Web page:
Your credit questions answered
Borrowing and lending play a huge role in how we interact with money and with each other. A little debt -- paid off on time and in full -- usually poses no problems for our personal finances. But deep debt is a panic-inducing reality for many of us.
So, how can you strike a balance and keep your checkbook in balance at the same time?
Louis Barajas, a personal finance expert and a financial adviser in Los Angeles, says first you have to distinguish between good debt and bad debt.
"There are people on radio/television telling you that you should get rid of all your debt, and that's not true," says Barajas. "I think that there are people around the world who are coming out of poverty because of using debt. People who are coming out of communities like me, out of barrio, that borrowed money to go to college to get good careers going and make good money."
Rather than focusing on numbers, Barajas says you should focus on "how you're spending the money and how it's going to leverage you to actually make more money in the future, whether it's going to be buying investments, investing in yourself and investing in your career -- like education."
Many folks shared their own stories and asked advice about everything from credit scores to credit cards:
- Adam and Emily are a young, married couple, who live in Austin, Texas and write about their struggles paying back the money they owe for a site called Blogging Away Debt. Over the past seven years, the couple has paid off large amound of debt -- about $60,000. But they still have $112,000 to go and want to know how should they approach getting their debt down to a managable amount.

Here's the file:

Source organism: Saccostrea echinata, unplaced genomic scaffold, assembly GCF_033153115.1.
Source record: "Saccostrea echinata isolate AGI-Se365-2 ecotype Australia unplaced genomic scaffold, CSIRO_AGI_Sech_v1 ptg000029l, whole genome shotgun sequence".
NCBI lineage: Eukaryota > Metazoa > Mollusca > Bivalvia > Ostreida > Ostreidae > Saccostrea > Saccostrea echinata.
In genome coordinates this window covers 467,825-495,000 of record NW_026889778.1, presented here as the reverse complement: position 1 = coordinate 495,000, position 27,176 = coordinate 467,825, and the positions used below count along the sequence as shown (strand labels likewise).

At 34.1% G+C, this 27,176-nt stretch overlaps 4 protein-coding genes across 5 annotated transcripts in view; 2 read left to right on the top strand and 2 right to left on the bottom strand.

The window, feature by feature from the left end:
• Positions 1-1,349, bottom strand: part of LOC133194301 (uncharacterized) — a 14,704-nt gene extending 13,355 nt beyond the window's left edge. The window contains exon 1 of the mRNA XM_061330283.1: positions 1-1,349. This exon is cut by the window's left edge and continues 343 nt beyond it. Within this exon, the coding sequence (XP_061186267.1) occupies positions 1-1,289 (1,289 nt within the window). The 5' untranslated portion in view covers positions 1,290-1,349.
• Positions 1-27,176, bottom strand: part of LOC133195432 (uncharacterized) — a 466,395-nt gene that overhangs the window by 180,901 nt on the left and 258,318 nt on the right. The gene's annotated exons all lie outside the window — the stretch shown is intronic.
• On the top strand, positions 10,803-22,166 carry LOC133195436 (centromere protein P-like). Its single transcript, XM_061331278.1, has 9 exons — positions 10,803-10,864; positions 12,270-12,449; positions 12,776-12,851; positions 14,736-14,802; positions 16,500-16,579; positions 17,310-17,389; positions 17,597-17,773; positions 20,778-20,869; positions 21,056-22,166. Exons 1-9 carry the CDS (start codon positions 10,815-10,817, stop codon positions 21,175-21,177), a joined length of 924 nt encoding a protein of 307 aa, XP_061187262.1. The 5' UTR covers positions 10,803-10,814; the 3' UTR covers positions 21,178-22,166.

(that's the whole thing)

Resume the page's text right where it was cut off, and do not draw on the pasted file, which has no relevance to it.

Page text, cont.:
- Justin from Bloomington, Ind., wants to know about the risk of taking out a new credit card. He's seen cards that advertise "no interest for six months" and wonders if they're as good as they sound or too goo to be true.
- After years of owing money, Carrie Smith of Dallas is finally debt-free. She's the author of the blog "Careful Cents" and recently contributed an article to the Huffington Post about how she worked her way out of debt. Now, she wants to share what she's learned with others.
Click play on the audio player above to hear the conversation and advice.